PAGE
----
Look Like Christmas
*This article was originally published on ChurchandGospel.com on December 14, 2016.*
For the last three years, my oldest son has asked for a sleigh for Christmas. He has seen scenes of snow in Christmas shows, and wants to participate in the fun. Each year, we have to remind him that we live in Charleston, South Carolina, which means snow is a low percentage option for Christmas!
Driving down the road listening to Christmas music recently, I heard the opening to a familiar tune, “It’s beginning to look a lot like Christmas, everywhere you go.”
I initially chuckled, thinking about how much our part of the world just does not have a distinct Christmas look compared to other locations, but then began to ponder what Christmas does look like “everywhere I go.”
I then began to think of a recent trip to Wal-Mart where the person behind me in line had to clarify to another shopper that they were merely standing in a certain spot to avoid blocking a lane and did not want to start a holiday shopping brawl. Words that I found humorous and potentially unneeded at the time, suddenly began to have more impact. The memory of the recent outing was showing me a different portion of what Christmas looks like everywhere we go.
There has been a significant increase in traffic on the road, retail shoppers, and interactions between complete strangers the last few weeks. Each of these experiences will only increase as we get closer to December 25. And we have a chance to impact what Christmas looks like to those we encounter.
Ordinary People Doing Ordinary Things with Gospel Intentionality
What is your plan to navigate the stressful community you will encounter over the next two weeks until Christmas? Use your house as a bunker and do not come out until New Years? Go out only when absolutely necessary, with fists clenched, waiting to release your stress on the first unsuspecting person that crosses your path? These answers may seem humorous or may even make you feel uncomfortable, and they should because they are contrary to why we are placed on this earth and remain. Scripture tells Christians to be a light to the world. When you became a Christian, you did not go straight to heaven. We remain on this earth with a purpose. And that purpose is to share the love of Christ with others, that God’s glory would be revealed to the nations. That is the sole reason we remain, and must become more of a priority in our decision making.
A phrase coined by Tim Chester and Steve Timmis in their book, Total Church, calls Christians to be “ordinary people doing ordinary things with gospel intentionality.” This phrase is then echoed by my former pastor, Tony Merida, at Imago Dei Church in Raleigh, and also in his book, Ordinary: How to the the World Upside Down. This concept is not calling all Christians to quit their jobs, sell all of their belongings, and join forces in a commune away from the rest of the world. In fact, that would be an epic failure of our Great Commission calling to take His glory to the world.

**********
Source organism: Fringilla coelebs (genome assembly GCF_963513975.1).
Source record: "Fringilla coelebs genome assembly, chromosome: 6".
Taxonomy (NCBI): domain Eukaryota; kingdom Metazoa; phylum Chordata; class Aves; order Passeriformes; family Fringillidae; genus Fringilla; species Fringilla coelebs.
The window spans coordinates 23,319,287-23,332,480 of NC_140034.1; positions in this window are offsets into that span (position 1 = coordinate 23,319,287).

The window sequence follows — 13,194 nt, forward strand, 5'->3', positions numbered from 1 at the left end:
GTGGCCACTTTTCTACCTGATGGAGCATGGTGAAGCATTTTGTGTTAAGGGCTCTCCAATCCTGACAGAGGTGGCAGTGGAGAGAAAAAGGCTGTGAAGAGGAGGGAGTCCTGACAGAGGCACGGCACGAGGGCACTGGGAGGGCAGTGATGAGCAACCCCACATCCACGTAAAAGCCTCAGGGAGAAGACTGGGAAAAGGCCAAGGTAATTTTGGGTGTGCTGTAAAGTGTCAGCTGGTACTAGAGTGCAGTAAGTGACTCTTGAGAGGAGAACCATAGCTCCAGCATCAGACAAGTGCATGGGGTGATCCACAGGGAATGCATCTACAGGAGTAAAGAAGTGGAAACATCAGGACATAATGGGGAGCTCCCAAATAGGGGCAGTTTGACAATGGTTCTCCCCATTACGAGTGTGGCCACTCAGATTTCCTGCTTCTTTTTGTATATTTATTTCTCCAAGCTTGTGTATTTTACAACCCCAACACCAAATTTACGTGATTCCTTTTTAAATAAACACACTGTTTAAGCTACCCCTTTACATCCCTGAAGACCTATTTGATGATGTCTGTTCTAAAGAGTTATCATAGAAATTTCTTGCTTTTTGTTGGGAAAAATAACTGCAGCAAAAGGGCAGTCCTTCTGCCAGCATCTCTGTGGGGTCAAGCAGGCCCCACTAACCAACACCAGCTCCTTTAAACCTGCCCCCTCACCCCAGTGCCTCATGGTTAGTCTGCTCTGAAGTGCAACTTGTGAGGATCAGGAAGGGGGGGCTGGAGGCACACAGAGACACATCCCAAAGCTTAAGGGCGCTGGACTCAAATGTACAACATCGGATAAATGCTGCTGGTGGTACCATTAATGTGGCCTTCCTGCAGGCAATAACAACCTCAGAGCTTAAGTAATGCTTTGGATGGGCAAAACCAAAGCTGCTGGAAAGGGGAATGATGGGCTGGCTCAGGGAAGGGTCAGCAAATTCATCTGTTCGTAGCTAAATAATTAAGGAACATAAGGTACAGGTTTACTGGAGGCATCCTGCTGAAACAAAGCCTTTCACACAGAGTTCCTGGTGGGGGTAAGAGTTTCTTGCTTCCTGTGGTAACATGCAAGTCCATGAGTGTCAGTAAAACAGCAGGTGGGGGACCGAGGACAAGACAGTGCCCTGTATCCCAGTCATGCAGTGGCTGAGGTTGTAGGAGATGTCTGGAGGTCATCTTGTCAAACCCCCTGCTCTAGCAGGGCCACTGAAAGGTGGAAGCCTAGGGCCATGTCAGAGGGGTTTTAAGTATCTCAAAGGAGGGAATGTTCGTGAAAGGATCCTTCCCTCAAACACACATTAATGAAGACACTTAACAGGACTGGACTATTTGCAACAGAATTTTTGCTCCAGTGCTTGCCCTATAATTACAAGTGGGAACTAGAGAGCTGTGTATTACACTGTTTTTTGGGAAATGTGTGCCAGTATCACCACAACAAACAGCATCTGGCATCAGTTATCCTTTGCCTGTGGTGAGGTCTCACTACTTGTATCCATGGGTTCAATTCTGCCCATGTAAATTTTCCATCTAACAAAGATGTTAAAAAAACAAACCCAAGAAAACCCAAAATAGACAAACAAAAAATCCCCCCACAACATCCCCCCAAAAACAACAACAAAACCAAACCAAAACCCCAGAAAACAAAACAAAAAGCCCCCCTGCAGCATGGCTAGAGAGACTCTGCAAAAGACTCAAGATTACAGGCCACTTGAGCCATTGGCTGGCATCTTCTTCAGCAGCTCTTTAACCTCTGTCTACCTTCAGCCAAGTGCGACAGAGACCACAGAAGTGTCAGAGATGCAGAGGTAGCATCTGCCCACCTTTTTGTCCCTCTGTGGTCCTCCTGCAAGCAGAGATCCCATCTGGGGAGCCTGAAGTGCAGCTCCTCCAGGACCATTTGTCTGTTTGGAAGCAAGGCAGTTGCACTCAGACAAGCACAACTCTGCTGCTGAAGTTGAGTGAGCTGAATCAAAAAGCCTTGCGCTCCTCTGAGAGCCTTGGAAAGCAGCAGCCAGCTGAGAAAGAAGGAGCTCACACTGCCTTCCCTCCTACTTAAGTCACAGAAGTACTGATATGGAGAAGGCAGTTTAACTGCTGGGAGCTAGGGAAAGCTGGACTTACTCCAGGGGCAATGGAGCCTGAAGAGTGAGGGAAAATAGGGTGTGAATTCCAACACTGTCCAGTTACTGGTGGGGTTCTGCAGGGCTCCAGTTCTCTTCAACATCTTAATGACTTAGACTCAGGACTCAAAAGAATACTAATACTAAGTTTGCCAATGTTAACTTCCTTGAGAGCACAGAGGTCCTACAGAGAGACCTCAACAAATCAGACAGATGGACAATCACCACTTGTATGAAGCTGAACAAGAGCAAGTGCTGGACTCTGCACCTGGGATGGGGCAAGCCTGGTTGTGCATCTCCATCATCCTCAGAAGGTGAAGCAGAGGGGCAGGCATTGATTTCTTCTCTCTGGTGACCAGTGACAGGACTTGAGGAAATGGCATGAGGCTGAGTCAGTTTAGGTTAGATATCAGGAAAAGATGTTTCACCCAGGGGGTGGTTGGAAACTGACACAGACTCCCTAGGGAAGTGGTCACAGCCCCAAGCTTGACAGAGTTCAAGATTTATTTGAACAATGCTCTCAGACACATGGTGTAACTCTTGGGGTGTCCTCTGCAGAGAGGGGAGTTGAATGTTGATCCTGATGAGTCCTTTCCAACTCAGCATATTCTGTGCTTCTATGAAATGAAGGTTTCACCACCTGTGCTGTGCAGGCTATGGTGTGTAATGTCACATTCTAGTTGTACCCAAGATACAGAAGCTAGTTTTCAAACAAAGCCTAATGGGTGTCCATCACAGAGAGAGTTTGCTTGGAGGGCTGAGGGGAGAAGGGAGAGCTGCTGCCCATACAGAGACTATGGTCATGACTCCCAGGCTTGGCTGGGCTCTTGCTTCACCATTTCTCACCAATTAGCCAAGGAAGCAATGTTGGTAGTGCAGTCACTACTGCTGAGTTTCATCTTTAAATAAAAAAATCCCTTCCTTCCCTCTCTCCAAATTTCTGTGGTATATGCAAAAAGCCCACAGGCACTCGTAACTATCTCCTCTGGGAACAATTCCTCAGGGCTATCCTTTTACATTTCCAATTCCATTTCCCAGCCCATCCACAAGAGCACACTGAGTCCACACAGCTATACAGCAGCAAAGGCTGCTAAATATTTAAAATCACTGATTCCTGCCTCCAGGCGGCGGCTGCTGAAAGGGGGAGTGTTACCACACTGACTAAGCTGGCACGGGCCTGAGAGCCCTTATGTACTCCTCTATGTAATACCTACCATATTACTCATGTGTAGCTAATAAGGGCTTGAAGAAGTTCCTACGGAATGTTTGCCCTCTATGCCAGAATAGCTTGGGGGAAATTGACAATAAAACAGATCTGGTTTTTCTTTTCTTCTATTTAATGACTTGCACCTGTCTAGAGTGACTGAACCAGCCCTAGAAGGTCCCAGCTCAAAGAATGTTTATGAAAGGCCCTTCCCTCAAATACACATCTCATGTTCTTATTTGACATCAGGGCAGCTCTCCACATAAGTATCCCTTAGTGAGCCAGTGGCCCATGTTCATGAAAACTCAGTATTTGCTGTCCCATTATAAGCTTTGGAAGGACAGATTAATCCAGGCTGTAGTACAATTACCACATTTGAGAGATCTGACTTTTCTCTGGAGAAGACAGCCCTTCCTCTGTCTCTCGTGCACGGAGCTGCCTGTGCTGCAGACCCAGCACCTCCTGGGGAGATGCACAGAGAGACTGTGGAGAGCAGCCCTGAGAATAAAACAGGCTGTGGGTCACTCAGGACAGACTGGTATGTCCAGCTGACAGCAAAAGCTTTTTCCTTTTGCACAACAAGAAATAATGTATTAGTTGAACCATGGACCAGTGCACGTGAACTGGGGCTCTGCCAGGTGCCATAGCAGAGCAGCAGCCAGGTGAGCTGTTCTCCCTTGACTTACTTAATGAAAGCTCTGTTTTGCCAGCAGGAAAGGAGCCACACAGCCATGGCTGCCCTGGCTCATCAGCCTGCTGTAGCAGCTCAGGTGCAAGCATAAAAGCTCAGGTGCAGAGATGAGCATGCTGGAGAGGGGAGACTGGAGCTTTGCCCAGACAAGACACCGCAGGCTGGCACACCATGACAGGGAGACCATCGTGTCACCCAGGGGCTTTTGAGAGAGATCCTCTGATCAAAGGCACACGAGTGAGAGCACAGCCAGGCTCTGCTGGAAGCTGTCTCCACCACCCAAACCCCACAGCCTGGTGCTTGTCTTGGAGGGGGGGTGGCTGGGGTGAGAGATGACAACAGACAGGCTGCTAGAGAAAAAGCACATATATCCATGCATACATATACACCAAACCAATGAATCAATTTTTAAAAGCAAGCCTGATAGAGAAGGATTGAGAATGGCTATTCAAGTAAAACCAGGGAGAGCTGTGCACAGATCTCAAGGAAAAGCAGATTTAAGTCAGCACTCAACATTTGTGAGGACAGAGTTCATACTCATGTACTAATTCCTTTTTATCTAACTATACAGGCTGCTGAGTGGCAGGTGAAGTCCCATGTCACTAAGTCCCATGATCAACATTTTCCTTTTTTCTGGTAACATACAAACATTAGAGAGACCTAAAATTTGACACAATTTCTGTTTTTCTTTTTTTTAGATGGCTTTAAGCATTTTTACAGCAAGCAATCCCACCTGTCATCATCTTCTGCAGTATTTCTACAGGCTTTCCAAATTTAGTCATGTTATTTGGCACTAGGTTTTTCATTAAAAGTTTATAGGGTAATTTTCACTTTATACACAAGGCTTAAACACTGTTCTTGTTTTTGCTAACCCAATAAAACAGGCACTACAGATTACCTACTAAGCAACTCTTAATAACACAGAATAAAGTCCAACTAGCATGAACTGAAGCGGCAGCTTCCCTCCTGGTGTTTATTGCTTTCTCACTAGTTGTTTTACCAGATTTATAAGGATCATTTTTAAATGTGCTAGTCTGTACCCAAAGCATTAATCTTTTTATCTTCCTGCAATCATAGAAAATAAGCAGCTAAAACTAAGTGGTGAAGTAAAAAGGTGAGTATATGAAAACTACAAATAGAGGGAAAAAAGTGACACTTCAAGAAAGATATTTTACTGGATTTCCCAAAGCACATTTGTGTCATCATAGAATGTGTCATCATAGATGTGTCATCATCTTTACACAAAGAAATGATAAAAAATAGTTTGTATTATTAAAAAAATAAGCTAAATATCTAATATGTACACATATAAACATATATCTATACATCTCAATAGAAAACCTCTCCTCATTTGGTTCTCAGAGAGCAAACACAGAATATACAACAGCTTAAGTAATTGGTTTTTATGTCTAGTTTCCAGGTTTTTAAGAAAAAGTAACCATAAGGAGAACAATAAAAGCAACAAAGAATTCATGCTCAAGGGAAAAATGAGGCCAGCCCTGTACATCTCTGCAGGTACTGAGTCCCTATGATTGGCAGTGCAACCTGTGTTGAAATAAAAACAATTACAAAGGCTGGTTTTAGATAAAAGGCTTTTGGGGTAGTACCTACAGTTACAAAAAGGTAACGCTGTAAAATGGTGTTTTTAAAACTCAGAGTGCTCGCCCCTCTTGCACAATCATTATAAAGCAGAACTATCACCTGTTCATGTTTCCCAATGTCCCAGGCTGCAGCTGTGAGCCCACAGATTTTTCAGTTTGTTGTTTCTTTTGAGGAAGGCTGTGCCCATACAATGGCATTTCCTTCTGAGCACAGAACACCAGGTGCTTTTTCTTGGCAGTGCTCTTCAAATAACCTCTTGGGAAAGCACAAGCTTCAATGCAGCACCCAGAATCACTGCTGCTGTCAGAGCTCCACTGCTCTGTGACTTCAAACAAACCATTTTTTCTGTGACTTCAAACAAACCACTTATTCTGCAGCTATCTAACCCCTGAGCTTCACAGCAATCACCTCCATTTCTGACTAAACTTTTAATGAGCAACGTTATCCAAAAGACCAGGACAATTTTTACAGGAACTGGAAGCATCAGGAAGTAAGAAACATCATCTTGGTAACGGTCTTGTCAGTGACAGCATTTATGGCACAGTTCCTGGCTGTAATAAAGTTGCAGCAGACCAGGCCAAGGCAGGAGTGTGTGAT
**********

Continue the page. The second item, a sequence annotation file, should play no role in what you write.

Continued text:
We are called to live as light to the world. We must be intentional with how we live out our daily lives. And each one of us has been called and gifted to do so! We must live in a way that is considered separate from those that are not Christians, and be noticed by those that are not Christians. This season between Thanksgiving and Christmas is a perfect opportunity each year for Christians to celebrate the birth of our Savior for a whole month!
Looking a Lot Like Christmas
Christian, we have an amazing opportunity over the next two weeks where our culture and our community will actually invite us to share with them the hope that we have within us. We cannot waste this amazing opportunity! Each year we have a chance to live out the gospel to those around and speak the gospel to those around us from Thanksgiving to Christmas without any fear of rejection or oppression. Did you catch that?
Our culture has given Christians an entire month to celebrate the birth of our Savior!!
So, as the song I mentioned at the start of this article says, “It’s beginning to look a lot like Christmas.” Let us rally as Christians and begin to write a sequel to this song with how we celebrate the birth of our Savior during the Christmas season by living out lives as ordinary people doing ordinary things with gospel intentionality, living as lights into our community for the glory of Jesus our Savior!